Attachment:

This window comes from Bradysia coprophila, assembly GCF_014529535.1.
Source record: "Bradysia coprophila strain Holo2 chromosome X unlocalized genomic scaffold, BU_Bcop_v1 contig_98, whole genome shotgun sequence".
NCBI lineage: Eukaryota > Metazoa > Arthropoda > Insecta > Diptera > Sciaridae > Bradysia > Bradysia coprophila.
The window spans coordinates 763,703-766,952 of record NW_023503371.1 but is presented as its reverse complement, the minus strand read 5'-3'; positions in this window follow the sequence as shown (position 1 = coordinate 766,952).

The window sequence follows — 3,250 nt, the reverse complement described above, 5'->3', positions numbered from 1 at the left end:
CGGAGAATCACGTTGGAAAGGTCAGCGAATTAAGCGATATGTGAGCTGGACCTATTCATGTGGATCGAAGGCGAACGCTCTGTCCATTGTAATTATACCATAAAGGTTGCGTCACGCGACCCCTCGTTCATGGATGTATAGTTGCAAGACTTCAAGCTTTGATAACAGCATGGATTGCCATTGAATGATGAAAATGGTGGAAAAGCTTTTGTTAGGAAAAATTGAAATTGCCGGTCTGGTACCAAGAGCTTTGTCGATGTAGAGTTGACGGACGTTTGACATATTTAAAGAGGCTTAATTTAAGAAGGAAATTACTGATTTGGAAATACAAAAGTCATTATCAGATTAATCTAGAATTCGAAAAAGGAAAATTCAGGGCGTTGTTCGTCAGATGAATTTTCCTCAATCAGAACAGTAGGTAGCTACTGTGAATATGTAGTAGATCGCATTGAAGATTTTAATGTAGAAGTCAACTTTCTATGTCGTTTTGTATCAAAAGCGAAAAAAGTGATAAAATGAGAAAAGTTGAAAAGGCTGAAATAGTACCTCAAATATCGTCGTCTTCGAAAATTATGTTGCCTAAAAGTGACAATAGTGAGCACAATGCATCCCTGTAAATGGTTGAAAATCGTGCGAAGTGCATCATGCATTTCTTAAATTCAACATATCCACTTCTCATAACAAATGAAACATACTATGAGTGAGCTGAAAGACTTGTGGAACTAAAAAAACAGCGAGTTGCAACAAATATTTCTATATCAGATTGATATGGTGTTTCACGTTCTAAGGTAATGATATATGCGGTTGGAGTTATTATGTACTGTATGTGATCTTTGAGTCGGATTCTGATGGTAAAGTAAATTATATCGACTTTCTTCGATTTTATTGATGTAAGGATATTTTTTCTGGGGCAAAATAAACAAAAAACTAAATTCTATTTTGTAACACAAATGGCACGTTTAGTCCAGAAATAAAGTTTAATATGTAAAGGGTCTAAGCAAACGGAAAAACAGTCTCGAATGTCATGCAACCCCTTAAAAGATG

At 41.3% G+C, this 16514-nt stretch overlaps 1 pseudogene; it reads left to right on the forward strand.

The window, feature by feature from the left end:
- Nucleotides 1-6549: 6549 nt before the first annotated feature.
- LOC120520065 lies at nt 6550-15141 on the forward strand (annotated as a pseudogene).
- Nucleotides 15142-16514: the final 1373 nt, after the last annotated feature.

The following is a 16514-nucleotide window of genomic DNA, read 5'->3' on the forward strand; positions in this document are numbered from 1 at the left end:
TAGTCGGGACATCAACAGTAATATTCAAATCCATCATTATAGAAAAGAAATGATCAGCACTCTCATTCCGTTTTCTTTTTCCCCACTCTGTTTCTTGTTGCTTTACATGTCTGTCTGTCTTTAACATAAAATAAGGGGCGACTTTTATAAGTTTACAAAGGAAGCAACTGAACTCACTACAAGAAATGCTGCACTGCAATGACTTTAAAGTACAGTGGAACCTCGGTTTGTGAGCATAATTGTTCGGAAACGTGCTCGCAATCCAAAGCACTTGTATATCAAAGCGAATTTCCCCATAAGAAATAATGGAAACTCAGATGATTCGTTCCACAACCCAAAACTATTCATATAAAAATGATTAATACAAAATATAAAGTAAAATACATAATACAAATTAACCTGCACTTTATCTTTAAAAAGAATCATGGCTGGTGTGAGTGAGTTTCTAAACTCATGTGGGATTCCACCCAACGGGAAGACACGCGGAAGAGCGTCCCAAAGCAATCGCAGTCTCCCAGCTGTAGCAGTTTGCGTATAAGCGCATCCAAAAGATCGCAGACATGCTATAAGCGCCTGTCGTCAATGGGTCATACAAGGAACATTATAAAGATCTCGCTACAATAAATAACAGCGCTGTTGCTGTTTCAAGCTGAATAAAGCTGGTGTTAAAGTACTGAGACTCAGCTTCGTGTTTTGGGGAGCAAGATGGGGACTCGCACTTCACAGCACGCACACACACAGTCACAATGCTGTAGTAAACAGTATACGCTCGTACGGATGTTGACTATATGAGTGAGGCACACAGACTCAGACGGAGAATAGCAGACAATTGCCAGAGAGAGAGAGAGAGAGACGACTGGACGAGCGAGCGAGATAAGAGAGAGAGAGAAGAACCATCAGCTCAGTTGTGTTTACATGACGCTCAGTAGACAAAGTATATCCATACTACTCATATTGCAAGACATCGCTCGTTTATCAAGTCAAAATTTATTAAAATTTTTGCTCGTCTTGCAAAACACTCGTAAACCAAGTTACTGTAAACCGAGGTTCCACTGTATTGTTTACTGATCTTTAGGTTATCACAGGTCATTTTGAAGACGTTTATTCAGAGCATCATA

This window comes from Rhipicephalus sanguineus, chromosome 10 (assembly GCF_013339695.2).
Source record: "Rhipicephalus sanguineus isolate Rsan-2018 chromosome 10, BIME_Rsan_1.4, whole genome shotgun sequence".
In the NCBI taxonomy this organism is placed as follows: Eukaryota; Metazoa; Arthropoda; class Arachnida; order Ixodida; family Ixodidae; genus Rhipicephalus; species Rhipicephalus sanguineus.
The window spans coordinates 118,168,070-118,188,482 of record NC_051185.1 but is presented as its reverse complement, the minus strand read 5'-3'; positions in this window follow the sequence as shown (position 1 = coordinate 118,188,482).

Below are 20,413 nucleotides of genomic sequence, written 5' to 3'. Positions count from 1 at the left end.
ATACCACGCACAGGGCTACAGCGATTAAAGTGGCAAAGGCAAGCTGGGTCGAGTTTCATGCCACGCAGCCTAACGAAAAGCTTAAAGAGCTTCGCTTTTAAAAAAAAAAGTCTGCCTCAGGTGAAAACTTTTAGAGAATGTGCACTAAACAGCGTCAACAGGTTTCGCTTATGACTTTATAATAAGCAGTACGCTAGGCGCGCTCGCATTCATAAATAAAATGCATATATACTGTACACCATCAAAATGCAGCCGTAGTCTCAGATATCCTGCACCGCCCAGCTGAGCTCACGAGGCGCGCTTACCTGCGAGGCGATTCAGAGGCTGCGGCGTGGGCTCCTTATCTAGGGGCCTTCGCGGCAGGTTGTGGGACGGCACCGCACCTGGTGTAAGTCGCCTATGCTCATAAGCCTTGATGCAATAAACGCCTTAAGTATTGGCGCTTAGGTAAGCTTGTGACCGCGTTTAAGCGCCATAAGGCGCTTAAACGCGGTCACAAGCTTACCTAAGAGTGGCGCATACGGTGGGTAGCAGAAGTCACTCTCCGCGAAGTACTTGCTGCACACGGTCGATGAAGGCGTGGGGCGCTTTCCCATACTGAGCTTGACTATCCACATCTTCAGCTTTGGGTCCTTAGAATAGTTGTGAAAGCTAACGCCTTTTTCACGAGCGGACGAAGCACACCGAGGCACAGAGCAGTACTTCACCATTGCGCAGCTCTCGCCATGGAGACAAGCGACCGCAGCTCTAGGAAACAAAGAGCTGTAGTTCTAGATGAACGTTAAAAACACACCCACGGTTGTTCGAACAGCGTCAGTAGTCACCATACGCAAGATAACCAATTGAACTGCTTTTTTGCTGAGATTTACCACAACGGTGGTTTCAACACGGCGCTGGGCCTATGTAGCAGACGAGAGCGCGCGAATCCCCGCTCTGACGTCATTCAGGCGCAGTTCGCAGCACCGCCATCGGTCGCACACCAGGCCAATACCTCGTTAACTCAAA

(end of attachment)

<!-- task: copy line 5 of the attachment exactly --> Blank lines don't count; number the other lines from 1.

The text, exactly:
The window sequence follows — 3,250 nt, the reverse complement described above, 5'->3', positions numbered from 1 at the left end: